From Irish Pictures Drawn with Pen and Pencil Richard Lovett
If the coast route is not followed in the journey from Carrick to Ardara, and the beaten track is chosen, a very fine stretch of bleak moorland country is traversed. The road gradually rises, the country getting wilder and wilder, until at an elevation of about 1,000 feet the highest point is reached, and immediately below is the Pass of Glengesh, while spread out before one is a fine view of the central Donegal Mountains. The crest once surmounted, the road descends rapidly by abrupt turns into the glen, the hills towering aloft on either hand. The scenery gets less and less wild as the road descends, and the valley towards the mouth becomes smiling and green and fertile. A short run brings the car into Ardara, and ascending the steep hillside on which the main street of this little town stands the road to Glenties is reached. An hour's ride along the slope of a pleasant valley brings one to the town, which owes its importance mainly to the fact that it is a convenient place for changing horses. A handsome workhouse is the great architectural feature of the place; several mountain glens and the roads passing through them converge upon it; but there is little connected with it to tempt the wayfarer into any lengthy stay.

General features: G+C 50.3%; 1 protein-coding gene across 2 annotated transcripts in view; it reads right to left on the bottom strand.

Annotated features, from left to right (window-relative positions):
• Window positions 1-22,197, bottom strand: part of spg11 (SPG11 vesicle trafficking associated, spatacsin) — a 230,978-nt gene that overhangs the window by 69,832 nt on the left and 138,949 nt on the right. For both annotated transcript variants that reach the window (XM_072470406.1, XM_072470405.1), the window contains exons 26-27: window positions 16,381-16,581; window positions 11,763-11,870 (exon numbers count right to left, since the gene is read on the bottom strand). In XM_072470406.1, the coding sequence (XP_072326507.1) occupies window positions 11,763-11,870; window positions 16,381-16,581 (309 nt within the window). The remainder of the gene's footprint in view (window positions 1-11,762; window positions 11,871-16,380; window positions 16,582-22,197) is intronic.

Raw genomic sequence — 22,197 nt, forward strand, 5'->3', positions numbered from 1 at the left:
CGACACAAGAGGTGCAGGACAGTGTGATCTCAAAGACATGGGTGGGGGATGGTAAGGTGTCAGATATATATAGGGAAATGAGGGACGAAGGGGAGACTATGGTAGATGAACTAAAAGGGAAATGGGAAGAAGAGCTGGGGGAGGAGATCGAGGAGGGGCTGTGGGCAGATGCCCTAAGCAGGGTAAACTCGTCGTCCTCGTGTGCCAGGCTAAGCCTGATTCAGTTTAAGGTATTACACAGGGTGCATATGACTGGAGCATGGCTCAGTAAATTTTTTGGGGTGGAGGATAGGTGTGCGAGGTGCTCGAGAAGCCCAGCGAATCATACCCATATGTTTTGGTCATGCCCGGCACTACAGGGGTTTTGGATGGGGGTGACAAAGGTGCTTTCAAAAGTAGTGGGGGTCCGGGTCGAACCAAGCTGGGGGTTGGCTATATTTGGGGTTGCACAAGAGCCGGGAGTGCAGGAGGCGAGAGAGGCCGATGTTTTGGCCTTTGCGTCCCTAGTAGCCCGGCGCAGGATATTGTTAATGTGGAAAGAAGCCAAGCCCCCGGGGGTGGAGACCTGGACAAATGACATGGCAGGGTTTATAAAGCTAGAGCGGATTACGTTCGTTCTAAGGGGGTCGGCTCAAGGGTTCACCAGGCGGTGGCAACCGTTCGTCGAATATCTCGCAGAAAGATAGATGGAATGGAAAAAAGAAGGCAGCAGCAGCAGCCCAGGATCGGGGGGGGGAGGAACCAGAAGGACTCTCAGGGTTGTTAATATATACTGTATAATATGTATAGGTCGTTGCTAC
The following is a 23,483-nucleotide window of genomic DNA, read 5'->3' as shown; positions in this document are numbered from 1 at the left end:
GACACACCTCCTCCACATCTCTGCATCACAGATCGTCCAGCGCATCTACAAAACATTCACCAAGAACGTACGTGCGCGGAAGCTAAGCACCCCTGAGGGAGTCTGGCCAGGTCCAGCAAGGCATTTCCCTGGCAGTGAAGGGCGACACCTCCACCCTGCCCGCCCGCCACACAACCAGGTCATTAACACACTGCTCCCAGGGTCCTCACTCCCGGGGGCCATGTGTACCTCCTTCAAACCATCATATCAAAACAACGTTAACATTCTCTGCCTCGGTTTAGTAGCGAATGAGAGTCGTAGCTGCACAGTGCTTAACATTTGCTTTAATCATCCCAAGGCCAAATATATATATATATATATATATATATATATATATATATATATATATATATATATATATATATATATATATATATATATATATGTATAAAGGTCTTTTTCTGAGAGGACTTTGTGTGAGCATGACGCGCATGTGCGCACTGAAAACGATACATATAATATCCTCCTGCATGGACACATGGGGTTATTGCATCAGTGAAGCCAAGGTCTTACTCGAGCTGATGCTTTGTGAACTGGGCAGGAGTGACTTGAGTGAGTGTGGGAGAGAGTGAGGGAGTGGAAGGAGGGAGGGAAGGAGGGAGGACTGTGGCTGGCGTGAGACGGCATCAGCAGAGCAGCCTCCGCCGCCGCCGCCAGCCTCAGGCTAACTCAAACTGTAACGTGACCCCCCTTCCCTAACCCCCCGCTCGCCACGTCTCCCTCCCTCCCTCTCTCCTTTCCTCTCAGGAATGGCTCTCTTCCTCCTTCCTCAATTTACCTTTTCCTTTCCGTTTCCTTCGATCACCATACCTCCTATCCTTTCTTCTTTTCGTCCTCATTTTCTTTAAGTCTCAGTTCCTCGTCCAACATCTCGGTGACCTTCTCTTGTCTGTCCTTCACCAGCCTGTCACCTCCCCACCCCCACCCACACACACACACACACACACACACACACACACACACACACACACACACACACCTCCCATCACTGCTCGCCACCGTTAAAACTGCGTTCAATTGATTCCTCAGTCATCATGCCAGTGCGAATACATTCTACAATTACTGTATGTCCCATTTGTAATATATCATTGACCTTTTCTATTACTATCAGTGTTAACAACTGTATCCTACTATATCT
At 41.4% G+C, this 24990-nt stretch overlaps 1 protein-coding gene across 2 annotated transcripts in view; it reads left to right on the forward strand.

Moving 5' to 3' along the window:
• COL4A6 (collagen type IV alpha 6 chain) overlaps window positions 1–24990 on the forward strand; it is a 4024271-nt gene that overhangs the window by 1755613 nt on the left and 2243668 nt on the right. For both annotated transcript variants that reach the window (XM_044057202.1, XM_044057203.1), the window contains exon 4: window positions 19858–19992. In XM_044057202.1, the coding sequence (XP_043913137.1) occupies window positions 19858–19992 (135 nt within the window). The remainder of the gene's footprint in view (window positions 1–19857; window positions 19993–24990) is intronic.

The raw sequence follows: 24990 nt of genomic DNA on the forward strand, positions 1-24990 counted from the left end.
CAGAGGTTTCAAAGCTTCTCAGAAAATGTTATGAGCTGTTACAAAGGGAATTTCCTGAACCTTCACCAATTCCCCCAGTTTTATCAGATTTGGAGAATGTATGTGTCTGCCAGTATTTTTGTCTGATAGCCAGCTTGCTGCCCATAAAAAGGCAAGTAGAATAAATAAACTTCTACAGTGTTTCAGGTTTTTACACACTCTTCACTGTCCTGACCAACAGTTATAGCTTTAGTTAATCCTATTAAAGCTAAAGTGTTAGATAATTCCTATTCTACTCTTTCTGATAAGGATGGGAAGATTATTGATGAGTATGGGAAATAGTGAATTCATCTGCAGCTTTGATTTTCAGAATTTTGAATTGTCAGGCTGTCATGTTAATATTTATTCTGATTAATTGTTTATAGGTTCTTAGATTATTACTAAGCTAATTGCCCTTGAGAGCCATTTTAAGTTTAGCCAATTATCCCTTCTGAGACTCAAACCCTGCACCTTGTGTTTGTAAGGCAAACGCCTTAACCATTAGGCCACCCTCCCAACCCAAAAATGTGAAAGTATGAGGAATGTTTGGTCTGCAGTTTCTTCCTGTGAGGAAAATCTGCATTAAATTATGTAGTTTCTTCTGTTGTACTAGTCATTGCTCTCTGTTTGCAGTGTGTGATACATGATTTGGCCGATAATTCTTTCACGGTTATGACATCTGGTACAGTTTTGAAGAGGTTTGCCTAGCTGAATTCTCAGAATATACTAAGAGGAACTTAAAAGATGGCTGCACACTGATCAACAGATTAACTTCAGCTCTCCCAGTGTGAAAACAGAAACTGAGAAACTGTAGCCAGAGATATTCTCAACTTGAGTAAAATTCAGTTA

Between Glenties and Gweedore a long stretch of extremely wild and barren country intervenes, so wild and bare as to be hardly rivalled in the United Kingdom. The absence of wood and foliage intensifies the impression of barrenness. What picturesque effect it possesses is due mainly to the hill contours, and to the shades of moorland browns, varied with occasional oases of living green, often entirely due to large patches of Osmunda regalis, the royal, flowering fern. Seen, as not unfrequently, beneath a grey sky and with a keen east wind blowing, the visitor on the jaunting car is apt to think that Irish miles in these parts are abnormally long, and that in the course of his wanderings over the face of the earth he has never traversed a more hopeless soil or a more thinly populated country.
The first point of real beauty in the journey is when the road touches the valley of the Gweebarra, a fine salmon stream, emptying into Gweebarra Bay. The road for some miles skirts the southern bank, which is bleak and barren; but on the opposite side the valley rolls away in gentle slopes, dotted plentifully with whitewashed cabins, and cultivated fields, supporting evidently a considerable agricultural population. At Doochary Bridge the road crosses the river, and immediately climbs by zig-zags the steep northern bank. From the top some very fine views are obtained; and then for seven or eight miles the road traverses wild moors.